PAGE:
Nicole M. Havelka: The return myth

Demystifying ourselves can be difficult, because it involves admitting we were wrong.

You don’t have to hang around the church coffee hour very long until you hear a story about the “glory days.” These stories are often mythic, detailing a time when churches were full, families were plentiful and every spring brought a new litter of children into the congregation (and the summers weren’t as hot and the stars were brighter in the sky). You’d never know it from these stories, but if you go back and check attendance records, you’ll often find that there were natural ebbs and flows in attendance, even in the “glory days.”

One mainline Protestant myth is about the religious practices of young adults. I often hear church folks talk about how young adults will come back to church once they get married and have children.

Findings from the National Study of Youth and Religion as presented in “Souls in Transition: The Religious and Spiritual Lives of Emerging Adults” by Christian Smith with Patricia Snell reveal that young adults are not returning to church, mostly because they were never in church in the first place. Only 15 percent of young adults fall into researchers’ most religious category. The remaining 85 percent of young adults range from being marginally connected to religion to being completely irreligious.

The reality is that we are at least two generations removed from a culture that could rely upon people coming to church simply because it is expected of them. According to the American Religious Identification Study, the numbers of people who have “no stated religious identification” has risen from 8.2 percent in 1990 to 14.1 percent in 2001 to 15 percent in 2008. Similarly, the numbers of people who consider themselves “spiritual, but not religious” have also increased from 9 percent in 1998 to 14 percent in 2008, according to the General Social Survey. Among the 18-39 year-olds, the numbers are even higher -- 18 percent in 2008.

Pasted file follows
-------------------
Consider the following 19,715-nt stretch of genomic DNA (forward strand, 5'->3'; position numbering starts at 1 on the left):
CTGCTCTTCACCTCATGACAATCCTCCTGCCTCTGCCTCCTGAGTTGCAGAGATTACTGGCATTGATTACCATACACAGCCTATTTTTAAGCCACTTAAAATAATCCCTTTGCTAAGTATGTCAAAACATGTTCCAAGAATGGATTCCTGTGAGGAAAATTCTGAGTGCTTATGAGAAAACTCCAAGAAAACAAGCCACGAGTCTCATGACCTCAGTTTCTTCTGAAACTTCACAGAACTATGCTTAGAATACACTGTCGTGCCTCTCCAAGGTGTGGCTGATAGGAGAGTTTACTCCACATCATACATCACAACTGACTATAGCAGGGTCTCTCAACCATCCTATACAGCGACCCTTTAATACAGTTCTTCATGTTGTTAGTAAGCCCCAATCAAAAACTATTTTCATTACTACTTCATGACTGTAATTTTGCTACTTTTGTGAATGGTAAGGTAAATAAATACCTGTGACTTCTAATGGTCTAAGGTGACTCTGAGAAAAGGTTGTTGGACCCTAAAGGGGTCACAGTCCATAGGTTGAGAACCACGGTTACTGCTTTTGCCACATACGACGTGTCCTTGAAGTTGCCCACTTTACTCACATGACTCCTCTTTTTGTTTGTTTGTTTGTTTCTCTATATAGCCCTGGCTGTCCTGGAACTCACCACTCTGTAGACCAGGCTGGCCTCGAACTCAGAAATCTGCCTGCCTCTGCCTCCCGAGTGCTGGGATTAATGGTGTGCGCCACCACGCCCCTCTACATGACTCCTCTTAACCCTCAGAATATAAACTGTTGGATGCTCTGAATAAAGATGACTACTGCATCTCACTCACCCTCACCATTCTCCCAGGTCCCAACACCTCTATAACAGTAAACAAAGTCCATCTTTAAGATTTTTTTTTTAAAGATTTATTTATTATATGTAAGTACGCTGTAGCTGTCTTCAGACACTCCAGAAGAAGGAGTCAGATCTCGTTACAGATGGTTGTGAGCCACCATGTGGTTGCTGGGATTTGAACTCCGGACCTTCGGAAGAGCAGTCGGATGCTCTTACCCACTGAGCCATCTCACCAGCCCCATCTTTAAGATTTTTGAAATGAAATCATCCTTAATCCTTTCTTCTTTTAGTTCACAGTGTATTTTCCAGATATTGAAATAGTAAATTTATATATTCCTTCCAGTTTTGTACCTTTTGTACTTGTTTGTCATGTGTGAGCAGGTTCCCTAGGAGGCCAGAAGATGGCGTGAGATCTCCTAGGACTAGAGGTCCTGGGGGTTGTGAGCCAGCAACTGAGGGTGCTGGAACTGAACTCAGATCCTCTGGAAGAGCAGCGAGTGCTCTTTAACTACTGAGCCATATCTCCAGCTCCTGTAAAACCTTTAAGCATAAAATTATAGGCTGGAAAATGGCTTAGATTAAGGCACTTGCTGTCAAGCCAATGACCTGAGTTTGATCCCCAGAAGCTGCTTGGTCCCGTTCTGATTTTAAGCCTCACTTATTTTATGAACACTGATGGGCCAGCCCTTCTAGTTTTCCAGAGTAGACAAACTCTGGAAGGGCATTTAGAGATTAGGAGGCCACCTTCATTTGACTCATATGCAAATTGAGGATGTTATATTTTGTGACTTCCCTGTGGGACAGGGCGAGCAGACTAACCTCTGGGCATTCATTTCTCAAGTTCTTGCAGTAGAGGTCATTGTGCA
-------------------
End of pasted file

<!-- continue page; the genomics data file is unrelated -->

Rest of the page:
Despite this sociological evidence, people still want to believe that young adults will come back to church someday -- that the “return myth” will hold true. That is simply not the case.

Demystifying ourselves can be difficult, primarily because it involves admitting we were wrong.

Yet Jesus gives us grace to do that; to confess where we’ve denied reality, so that we might realize the gospel vision. We know this to be true in other parts of the Christian life. We cannot realize peace without confronting violence; we cannot have justice without acknowledging the injustice around us; we cannot know love without experiencing indifference and hatred.

We should acknowledge that young adults are not going to return to church (or visit for the first time) without some effort on the part of our local churches. We can offer substantive programs to help young families and single adults form their new adult faith. We can reach out to college students. We can be sensitive to the needs of our communities and tailor our ministries to meet those needs.

Opportunities will present themselves when we see clearly the world for what it is. No myth can help us do that. We need ears to hear and eyes to see what's going on with young adults -- which is to say, we need grace.

Nicole M. Havelka is an ordained United Church of Christ minister and serves as the associate conference minister for youth and young ministries in the Iowa Conference UCC.